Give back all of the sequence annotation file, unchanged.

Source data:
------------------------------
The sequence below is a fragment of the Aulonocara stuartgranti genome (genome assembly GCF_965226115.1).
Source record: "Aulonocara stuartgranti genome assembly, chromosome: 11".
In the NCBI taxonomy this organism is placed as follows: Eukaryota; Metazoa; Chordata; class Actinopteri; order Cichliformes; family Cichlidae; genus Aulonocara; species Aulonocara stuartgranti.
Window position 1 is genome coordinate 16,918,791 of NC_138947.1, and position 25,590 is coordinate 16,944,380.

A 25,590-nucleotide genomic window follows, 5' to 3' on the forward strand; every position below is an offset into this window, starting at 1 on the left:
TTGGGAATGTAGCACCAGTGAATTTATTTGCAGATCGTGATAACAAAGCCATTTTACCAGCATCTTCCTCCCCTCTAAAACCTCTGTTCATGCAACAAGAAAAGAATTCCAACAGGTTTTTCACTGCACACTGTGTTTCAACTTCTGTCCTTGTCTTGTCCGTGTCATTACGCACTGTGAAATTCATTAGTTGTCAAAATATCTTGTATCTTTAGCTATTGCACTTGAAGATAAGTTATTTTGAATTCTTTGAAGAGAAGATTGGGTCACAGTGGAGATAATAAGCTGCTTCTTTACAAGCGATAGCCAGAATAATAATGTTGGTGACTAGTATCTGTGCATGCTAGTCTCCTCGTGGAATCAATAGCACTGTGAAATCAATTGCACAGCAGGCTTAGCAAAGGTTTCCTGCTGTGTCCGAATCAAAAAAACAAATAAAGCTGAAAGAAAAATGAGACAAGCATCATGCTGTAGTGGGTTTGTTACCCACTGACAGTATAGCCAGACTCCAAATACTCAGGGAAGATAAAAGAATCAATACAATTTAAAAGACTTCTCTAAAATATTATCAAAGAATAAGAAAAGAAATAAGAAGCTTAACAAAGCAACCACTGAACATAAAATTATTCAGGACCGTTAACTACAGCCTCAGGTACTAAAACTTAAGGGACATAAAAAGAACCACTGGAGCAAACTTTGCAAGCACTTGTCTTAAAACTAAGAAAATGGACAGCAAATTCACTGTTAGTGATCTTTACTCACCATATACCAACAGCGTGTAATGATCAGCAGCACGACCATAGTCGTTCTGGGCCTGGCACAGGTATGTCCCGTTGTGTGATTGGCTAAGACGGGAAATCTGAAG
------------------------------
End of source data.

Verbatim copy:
The sequence below is a fragment of the Aulonocara stuartgranti genome (genome assembly GCF_965226115.1).
Source record: "Aulonocara stuartgranti genome assembly, chromosome: 11".
In the NCBI taxonomy this organism is placed as follows: Eukaryota; Metazoa; Chordata; class Actinopteri; order Cichliformes; family Cichlidae; genus Aulonocara; species Aulonocara stuartgranti.
Window position 1 is genome coordinate 16,918,791 of NC_138947.1, and position 25,590 is coordinate 16,944,380.

A 25,590-nucleotide genomic window follows, 5' to 3' on the forward strand; every position below is an offset into this window, starting at 1 on the left:
TTGGGAATGTAGCACCAGTGAATTTATTTGCAGATCGTGATAACAAAGCCATTTTACCAGCATCTTCCTCCCCTCTAAAACCTCTGTTCATGCAACAAGAAAAGAATTCCAACAGGTTTTTCACTGCACACTGTGTTTCAACTTCTGTCCTTGTCTTGTCCGTGTCATTACGCACTGTGAAATTCATTAGTTGTCAAAATATCTTGTATCTTTAGCTATTGCACTTGAAGATAAGTTATTTTGAATTCTTTGAAGAGAAGATTGGGTCACAGTGGAGATAATAAGCTGCTTCTTTACAAGCGATAGCCAGAATAATAATGTTGGTGACTAGTATCTGTGCATGCTAGTCTCCTCGTGGAATCAATAGCACTGTGAAATCAATTGCACAGCAGGCTTAGCAAAGGTTTCCTGCTGTGTCCGAATCAAAAAAACAAATAAAGCTGAAAGAAAAATGAGACAAGCATCATGCTGTAGTGGGTTTGTTACCCACTGACAGTATAGCCAGACTCCAAATACTCAGGGAAGATAAAAGAATCAATACAATTTAAAAGACTTCTCTAAAATATTATCAAAGAATAAGAAAAGAAATAAGAAGCTTAACAAAGCAACCACTGAACATAAAATTATTCAGGACCGTTAACTACAGCCTCAGGTACTAAAACTTAAGGGACATAAAAAGAACCACTGGAGCAAACTTTGCAAGCACTTGTCTTAAAACTAAGAAAATGGACAGCAAATTCACTGTTAGTGATCTTTACTCACCATATACCAACAGCGTGTAATGATCAGCAGCACGACCATAGTCGTTCTGGGCCTGGCACAGGTATGTCCCGTTGTGTGATTGGCTAAGACGGGAAATCTGAAG